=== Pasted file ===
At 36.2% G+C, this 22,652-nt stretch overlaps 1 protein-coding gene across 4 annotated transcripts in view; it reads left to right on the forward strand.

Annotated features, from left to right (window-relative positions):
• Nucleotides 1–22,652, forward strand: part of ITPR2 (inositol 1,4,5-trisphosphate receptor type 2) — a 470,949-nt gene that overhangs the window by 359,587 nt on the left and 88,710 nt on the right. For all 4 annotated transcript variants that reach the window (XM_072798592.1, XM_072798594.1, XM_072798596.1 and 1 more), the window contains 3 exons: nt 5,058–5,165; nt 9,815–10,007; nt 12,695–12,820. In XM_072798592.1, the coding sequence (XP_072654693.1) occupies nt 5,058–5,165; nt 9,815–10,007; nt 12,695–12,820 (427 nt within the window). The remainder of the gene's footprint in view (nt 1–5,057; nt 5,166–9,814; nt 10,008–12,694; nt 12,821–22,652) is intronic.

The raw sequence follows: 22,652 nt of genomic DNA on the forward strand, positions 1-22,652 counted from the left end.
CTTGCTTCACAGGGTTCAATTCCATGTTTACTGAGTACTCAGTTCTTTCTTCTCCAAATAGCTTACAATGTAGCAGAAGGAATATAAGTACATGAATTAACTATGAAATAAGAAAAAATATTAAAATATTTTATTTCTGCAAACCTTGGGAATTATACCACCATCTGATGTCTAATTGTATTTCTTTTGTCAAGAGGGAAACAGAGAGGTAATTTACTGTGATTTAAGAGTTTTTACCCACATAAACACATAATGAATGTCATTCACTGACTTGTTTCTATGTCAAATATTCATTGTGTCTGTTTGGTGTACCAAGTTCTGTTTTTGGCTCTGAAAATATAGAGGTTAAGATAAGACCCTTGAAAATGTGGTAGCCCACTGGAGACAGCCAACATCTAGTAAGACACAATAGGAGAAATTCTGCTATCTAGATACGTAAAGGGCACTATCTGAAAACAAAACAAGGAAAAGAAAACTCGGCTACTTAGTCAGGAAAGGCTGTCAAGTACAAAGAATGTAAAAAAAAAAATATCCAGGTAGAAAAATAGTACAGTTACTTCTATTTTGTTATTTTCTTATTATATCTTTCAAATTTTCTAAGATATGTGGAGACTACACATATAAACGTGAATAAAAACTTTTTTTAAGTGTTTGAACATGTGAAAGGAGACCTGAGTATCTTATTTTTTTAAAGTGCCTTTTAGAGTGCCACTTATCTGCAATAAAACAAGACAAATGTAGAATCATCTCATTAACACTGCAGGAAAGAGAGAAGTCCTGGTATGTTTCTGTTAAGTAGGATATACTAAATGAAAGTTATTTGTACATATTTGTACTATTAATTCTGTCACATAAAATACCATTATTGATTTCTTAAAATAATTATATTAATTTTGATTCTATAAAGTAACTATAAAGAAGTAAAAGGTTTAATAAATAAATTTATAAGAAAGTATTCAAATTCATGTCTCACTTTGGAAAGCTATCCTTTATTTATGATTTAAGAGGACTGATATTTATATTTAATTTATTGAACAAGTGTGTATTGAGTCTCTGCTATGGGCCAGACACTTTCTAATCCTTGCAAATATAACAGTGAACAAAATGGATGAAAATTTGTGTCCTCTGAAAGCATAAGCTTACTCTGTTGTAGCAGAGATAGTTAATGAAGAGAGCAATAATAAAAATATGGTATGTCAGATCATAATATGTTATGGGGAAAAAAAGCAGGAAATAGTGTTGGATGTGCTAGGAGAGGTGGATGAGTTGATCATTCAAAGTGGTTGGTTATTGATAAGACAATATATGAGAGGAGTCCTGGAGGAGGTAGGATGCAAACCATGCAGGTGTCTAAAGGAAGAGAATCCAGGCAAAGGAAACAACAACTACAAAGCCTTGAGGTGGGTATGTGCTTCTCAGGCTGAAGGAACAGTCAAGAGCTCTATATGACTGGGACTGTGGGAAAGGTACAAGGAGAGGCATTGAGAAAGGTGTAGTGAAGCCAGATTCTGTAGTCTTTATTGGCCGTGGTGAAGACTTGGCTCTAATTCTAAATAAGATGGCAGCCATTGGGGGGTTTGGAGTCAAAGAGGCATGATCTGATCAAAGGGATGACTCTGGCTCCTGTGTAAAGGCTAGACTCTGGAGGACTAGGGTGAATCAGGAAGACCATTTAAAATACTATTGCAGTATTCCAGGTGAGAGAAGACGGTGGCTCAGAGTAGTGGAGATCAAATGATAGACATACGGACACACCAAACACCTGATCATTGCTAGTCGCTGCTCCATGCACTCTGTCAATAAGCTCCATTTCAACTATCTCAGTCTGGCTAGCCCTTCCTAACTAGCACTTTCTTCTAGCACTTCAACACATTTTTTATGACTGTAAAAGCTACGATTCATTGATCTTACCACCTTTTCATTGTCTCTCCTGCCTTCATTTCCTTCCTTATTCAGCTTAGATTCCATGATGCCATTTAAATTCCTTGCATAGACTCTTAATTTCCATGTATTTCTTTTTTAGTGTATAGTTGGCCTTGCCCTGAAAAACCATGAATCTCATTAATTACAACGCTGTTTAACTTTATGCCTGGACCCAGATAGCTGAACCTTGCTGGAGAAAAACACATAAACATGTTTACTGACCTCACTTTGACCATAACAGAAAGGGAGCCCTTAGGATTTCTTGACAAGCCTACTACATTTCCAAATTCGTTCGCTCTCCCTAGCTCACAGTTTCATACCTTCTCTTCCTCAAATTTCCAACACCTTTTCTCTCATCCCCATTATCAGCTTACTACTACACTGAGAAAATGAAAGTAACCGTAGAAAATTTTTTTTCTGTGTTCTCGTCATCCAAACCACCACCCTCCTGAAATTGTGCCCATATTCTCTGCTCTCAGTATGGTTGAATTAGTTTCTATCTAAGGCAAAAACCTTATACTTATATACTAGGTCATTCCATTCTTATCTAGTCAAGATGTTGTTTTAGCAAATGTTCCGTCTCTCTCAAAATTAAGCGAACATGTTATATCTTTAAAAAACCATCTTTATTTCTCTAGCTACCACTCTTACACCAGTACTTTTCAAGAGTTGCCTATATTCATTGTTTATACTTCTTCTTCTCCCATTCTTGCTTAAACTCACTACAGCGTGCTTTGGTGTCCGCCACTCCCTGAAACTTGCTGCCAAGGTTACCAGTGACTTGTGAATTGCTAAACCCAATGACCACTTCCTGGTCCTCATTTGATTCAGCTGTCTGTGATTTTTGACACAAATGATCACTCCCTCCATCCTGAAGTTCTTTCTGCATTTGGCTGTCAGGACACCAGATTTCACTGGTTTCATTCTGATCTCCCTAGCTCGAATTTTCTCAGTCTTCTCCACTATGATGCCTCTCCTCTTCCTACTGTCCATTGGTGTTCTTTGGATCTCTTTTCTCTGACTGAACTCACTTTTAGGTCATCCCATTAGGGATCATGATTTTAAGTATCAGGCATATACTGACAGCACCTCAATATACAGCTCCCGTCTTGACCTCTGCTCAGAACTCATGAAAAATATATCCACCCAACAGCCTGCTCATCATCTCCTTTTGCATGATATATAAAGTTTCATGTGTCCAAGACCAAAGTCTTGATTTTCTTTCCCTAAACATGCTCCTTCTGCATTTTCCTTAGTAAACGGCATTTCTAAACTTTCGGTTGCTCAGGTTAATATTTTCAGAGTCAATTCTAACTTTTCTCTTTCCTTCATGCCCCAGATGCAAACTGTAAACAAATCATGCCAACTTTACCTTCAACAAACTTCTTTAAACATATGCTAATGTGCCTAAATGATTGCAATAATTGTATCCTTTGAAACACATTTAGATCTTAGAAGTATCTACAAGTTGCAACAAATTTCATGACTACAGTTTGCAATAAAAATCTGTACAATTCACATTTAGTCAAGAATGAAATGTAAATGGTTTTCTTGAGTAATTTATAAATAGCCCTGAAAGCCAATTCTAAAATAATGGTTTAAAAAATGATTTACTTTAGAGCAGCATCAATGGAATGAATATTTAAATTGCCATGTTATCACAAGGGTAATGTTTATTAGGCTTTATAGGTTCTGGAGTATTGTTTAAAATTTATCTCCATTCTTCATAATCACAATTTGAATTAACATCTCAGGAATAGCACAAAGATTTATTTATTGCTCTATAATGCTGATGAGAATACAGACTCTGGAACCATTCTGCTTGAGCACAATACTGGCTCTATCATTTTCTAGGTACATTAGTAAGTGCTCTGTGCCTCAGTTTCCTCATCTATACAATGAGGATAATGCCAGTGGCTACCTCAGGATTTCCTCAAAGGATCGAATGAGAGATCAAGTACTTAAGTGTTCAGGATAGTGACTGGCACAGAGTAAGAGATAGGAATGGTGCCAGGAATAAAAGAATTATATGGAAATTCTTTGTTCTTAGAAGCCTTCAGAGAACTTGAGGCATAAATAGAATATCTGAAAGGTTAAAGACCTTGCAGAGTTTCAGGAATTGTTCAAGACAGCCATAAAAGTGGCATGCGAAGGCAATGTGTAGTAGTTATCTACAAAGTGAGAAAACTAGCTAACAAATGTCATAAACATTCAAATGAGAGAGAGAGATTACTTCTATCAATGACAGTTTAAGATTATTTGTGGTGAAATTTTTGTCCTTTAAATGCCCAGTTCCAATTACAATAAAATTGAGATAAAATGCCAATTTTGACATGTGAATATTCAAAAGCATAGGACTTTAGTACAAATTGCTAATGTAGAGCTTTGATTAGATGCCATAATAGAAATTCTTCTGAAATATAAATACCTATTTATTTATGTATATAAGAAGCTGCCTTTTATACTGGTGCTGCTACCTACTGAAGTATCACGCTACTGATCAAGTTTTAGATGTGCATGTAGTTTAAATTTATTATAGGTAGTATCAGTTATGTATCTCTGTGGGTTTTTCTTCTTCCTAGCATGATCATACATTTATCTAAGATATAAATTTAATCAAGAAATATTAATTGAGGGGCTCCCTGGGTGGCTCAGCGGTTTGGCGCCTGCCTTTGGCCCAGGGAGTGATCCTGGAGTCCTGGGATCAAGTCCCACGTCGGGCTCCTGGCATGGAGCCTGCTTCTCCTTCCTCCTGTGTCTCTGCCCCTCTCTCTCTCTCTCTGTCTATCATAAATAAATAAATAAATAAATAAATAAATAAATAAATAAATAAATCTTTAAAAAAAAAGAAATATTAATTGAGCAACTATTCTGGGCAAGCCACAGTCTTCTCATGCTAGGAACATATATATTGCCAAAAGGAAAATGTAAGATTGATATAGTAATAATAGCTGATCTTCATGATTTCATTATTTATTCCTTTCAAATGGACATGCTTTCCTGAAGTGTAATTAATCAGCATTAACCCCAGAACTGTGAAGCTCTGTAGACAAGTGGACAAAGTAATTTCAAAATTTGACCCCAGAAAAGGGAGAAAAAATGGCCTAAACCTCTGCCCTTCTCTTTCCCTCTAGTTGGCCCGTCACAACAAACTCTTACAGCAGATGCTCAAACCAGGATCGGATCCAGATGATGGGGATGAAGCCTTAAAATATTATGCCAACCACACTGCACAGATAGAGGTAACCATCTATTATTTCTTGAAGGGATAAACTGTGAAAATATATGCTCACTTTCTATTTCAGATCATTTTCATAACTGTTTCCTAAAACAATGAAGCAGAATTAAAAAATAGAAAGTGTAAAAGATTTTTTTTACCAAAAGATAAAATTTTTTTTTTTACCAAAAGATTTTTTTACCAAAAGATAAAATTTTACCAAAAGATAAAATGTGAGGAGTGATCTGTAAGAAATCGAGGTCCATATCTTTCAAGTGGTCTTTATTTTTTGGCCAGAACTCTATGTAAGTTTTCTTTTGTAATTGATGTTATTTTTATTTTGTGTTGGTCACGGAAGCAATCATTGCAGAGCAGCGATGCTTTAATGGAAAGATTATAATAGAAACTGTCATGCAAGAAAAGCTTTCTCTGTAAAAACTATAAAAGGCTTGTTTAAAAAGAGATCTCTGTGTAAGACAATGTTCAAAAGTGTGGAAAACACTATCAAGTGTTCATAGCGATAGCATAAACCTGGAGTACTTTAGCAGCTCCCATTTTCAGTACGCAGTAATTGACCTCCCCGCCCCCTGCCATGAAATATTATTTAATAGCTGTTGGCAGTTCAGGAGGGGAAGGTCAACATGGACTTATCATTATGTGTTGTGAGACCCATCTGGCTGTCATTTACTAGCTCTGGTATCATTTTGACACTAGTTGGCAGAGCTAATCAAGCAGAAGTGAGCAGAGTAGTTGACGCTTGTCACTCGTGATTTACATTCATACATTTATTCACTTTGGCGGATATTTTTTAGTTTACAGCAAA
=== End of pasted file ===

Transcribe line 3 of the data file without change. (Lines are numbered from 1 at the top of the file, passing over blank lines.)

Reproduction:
• Nucleotides 1–22,652, forward strand: part of ITPR2 (inositol 1,4,5-trisphosphate receptor type 2) — a 470,949-nt gene that overhangs the window by 359,587 nt on the left and 88,710 nt on the right. For all 4 annotated transcript variants that reach the window (XM_072798592.1, XM_072798594.1, XM_072798596.1 and 1 more), the window contains 3 exons: nt 5,058–5,165; nt 9,815–10,007; nt 12,695–12,820. In XM_072798592.1, the coding sequence (XP_072654693.1) occupies nt 5,058–5,165; nt 9,815–10,007; nt 12,695–12,820 (427 nt within the window). The remainder of the gene's footprint in view (nt 1–5,057; nt 5,166–9,814; nt 10,008–12,694; nt 12,821–22,652) is intronic.